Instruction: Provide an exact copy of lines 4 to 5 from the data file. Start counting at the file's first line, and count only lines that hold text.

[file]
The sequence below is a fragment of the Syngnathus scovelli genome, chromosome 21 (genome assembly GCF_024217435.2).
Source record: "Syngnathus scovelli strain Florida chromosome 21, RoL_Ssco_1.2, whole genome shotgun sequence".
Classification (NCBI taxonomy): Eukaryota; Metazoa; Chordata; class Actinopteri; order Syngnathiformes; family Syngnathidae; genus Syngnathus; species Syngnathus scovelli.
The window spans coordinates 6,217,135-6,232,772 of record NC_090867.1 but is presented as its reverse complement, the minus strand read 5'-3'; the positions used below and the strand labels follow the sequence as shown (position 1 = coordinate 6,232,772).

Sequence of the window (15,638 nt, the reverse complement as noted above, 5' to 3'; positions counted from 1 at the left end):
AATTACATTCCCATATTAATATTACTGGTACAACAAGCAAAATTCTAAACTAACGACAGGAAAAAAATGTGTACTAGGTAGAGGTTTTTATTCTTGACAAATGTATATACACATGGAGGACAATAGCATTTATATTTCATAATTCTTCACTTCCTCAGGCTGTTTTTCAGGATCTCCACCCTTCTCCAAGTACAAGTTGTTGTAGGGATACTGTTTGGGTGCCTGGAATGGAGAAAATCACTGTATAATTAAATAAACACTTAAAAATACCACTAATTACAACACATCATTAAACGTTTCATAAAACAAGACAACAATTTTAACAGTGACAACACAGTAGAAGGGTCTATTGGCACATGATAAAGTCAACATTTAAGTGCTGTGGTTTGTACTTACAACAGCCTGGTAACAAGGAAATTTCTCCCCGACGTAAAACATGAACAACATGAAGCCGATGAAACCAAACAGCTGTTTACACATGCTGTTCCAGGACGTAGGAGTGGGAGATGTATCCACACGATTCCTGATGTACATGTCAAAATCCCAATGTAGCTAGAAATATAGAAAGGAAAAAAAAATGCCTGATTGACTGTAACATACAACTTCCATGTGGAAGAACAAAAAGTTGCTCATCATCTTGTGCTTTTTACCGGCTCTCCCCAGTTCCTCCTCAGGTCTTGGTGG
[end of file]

The window spans coordinates 6,217,135-6,232,772 of record NC_090867.1 but is presented as its reverse complement, the minus strand read 5'-3'; the positions used below and the strand labels follow the sequence as shown (position 1 = coordinate 6,232,772).

Sequence of the window (15,638 nt, the reverse complement as noted above, 5' to 3'; positions counted from 1 at the left end):